Initial thoughts on: Retrochrome 400
I’ll be honest, I did very little research when I purchased this roll of Retrochrome. I just saw the name and thought it sounded pretty cool.
I didn’t realise that it was slide film and nor did I know the backstory behind it, until after I shot and developed the roll.
Had I done that, I’d probably taken some photos in more urban setting, than a National Trust landmark in the middle of leafy Surrey.
So what is Retrochrome
According to the Film Photography Project, Retrochrome is government surplus Kodak Ektachrome, that was original made for industrial use and expired in 2004. Kept in cold storage and sold via auction in 2015, the Film Photography Project, took the film and respooled it in rolls of 24 and 36.
It is believed that by keeping the film in cold storage for all those years, that when developed, it produces images with a somewhat subdued colour and a warm tone.
Now, as I said, I knew nothing about this film when I got it. So I didn’t consider anything about it – the type of photos I took, the settings I used, nothing. I just loaded it in my Nikon FM2n, set the camera to 400ISO and went out one day.
A very sunny day, possibly the brightest day of the year judging from the images – so yeah, not the best day to go out and shoot a roll of film with a speed of 400ISO.
So, as you can probably see from these photos, for 400ISO, this film is incredibly grainy. That’s not necessarily a bad thing, if that’s the look you are going for – but considering the film speed, I wasn’t expecting this.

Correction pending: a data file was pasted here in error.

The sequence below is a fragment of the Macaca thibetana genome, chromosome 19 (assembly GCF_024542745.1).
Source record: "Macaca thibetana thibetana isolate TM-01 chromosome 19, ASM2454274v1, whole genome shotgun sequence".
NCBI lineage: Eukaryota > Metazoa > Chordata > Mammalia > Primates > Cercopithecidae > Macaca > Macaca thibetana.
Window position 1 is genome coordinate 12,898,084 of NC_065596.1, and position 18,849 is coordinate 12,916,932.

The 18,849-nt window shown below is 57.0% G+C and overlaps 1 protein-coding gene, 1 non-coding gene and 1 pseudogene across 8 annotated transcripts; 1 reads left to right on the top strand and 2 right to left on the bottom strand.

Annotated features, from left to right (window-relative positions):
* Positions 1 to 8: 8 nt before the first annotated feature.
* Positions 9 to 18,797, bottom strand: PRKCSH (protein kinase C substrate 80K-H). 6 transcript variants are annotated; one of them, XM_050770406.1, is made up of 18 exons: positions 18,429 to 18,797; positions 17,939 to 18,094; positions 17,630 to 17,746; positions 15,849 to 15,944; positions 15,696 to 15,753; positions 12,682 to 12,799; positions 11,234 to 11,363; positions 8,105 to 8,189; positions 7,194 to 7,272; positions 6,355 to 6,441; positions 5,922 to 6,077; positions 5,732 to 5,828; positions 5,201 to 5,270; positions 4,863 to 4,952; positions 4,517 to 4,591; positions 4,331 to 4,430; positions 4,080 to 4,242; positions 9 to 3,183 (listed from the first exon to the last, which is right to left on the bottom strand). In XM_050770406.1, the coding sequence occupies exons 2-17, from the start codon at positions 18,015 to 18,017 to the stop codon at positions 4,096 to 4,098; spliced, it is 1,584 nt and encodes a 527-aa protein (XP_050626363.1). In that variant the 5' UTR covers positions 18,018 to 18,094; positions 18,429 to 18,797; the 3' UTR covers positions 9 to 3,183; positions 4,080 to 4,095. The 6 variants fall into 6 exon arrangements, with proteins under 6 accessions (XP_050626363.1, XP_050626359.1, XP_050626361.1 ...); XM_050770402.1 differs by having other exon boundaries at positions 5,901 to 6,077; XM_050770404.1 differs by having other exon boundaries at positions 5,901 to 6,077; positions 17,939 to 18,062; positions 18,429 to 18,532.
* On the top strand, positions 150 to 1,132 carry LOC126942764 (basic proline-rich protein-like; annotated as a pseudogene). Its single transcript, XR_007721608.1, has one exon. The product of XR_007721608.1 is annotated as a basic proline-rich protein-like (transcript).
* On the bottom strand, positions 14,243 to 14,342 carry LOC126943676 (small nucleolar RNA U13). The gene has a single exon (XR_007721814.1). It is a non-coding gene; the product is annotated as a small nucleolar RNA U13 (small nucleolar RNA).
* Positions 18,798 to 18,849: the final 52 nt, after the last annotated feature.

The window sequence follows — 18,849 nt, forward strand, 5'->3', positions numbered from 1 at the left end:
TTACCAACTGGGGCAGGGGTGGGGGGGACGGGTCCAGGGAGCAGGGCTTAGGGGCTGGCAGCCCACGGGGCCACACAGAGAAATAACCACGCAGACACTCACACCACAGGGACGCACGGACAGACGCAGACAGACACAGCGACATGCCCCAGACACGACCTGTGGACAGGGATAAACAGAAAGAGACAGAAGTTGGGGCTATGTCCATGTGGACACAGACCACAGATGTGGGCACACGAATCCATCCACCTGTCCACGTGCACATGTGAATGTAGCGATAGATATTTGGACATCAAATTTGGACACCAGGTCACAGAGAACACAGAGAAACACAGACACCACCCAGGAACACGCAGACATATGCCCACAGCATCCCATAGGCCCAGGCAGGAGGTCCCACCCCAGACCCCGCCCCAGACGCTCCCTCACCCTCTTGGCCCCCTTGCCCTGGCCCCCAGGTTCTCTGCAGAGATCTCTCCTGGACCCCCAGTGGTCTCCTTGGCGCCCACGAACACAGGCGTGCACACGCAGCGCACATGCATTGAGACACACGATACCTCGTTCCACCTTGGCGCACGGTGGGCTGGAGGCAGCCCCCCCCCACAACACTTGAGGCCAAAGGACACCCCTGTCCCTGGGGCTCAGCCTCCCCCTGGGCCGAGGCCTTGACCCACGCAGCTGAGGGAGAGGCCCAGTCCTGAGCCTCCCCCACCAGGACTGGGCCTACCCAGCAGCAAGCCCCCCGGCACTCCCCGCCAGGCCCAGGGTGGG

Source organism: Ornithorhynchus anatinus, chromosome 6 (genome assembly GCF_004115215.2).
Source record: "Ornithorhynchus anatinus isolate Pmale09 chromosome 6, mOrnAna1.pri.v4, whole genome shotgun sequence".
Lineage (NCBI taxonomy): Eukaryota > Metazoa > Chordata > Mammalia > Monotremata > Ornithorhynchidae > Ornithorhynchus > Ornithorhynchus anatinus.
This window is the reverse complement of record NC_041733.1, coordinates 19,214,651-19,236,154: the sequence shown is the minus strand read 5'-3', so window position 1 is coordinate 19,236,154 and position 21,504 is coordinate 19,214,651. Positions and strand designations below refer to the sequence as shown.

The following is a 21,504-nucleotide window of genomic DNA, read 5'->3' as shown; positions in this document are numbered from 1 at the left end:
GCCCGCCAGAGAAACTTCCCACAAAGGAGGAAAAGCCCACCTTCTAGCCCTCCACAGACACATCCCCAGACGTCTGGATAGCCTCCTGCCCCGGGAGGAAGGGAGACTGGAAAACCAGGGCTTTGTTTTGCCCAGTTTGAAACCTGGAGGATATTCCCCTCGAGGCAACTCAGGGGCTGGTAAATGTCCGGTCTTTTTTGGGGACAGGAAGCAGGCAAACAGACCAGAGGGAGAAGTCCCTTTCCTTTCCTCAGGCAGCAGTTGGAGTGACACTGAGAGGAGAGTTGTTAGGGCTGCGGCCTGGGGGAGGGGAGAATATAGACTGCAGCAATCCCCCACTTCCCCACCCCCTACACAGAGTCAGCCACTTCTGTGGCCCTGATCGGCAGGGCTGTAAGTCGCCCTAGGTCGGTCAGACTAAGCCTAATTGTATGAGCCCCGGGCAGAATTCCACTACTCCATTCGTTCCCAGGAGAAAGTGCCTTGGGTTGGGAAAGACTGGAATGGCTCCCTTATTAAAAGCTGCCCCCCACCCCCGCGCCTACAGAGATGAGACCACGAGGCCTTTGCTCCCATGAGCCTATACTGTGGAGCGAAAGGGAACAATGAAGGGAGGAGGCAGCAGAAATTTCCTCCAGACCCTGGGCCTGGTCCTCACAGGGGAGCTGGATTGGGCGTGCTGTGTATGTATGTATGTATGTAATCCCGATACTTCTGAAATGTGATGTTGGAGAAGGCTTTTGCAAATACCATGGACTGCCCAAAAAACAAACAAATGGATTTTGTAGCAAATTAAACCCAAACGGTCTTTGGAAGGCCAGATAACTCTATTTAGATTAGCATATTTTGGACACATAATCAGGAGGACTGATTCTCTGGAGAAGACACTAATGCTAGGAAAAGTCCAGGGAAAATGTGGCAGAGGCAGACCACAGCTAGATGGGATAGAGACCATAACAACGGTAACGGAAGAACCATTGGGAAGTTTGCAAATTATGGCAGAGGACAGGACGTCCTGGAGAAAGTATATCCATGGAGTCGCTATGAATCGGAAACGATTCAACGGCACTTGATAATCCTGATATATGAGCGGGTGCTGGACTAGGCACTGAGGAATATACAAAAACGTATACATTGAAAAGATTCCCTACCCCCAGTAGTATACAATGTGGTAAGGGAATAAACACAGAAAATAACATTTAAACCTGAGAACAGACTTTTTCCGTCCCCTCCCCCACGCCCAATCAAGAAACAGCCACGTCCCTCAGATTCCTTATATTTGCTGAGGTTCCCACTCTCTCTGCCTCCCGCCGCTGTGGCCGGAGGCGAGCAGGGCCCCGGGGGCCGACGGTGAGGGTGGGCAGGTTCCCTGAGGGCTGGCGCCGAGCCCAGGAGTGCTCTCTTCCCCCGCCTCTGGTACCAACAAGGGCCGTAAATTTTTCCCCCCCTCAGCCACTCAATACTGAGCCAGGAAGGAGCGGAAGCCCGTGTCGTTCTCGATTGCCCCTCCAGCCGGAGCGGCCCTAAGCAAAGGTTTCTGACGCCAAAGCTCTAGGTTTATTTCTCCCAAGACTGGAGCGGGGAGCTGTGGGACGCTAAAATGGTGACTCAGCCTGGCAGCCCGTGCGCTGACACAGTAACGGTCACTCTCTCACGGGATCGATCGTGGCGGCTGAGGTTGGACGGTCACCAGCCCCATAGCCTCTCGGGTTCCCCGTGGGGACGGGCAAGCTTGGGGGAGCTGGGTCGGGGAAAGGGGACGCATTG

Another thing that took me by surprise was the tone – it’s very warm. I can imagine that with in environment such as a city street, this stuff would look quite amazing – but I’m not necessarily convinced it works here.
Naturally, being slide film, it appears to be quite unforgiving with the shady areas of images and doesn’t have much latitude here. So as a result, photographs taken in bright sunshine have a high amount of contrast. Of course the bright conditions in which I took these images, didn’t help here – so this observation could be way off here!
That said, I did manage to take a few shots indoors – using a window as the only source of light – and in these conditions, the film performed a lot better than I expected.
Whether I’d shoot another roll of Retrochrome, I’m not sure. It’s certainly produces interesting results and I’d be curious to see how it performs in both a studio environment and in a more urban setting.
That all said, there is no denying that Retrochrome does have a vintage tone to it, that not only lives up to its name, but brings a certain charm to your photos.